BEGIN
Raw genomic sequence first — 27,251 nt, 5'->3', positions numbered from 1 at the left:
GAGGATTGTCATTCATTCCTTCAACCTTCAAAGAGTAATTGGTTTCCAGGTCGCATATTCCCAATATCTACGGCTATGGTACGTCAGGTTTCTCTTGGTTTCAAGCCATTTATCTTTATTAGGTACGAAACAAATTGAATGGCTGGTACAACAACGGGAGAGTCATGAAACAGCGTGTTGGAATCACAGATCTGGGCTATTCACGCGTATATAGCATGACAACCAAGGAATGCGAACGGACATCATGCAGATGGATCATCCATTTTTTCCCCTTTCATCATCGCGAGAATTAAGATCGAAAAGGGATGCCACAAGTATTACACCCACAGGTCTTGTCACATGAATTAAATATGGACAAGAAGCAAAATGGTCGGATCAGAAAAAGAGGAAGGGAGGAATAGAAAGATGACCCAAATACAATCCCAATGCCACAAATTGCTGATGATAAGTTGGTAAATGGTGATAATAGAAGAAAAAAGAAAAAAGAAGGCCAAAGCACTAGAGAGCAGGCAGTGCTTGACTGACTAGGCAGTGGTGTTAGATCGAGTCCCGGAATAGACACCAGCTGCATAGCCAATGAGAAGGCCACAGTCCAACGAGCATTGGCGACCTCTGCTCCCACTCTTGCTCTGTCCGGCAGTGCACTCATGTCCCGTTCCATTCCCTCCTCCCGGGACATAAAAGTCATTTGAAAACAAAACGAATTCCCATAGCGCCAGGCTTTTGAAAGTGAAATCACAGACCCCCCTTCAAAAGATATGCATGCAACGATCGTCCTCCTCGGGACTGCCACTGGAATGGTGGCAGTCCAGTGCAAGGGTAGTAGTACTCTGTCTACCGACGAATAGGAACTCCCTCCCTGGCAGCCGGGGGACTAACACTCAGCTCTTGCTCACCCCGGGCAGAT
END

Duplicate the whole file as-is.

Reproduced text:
Raw genomic sequence first — 27,251 nt, 5'->3', positions numbered from 1 at the left:
GAGGATTGTCATTCATTCCTTCAACCTTCAAAGAGTAATTGGTTTCCAGGTCGCATATTCCCAATATCTACGGCTATGGTACGTCAGGTTTCTCTTGGTTTCAAGCCATTTATCTTTATTAGGTACGAAACAAATTGAATGGCTGGTACAACAACGGGAGAGTCATGAAACAGCGTGTTGGAATCACAGATCTGGGCTATTCACGCGTATATAGCATGACAACCAAGGAATGCGAACGGACATCATGCAGATGGATCATCCATTTTTTCCCCTTTCATCATCGCGAGAATTAAGATCGAAAAGGGATGCCACAAGTATTACACCCACAGGTCTTGTCACATGAATTAAATATGGACAAGAAGCAAAATGGTCGGATCAGAAAAAGAGGAAGGGAGGAATAGAAAGATGACCCAAATACAATCCCAATGCCACAAATTGCTGATGATAAGTTGGTAAATGGTGATAATAGAAGAAAAAAGAAAAAAGAAGGCCAAAGCACTAGAGAGCAGGCAGTGCTTGACTGACTAGGCAGTGGTGTTAGATCGAGTCCCGGAATAGACACCAGCTGCATAGCCAATGAGAAGGCCACAGTCCAACGAGCATTGGCGACCTCTGCTCCCACTCTTGCTCTGTCCGGCAGTGCACTCATGTCCCGTTCCATTCCCTCCTCCCGGGACATAAAAGTCATTTGAAAACAAAACGAATTCCCATAGCGCCAGGCTTTTGAAAGTGAAATCACAGACCCCCCTTCAAAAGATATGCATGCAACGATCGTCCTCCTCGGGACTGCCACTGGAATGGTGGCAGTCCAGTGCAAGGGTAGTAGTACTCTGTCTACCGACGAATAGGAACTCCCTCCCTGGCAGCCGGGGGACTAACACTCAGCTCTTGCTCACCCCGGGCAGAT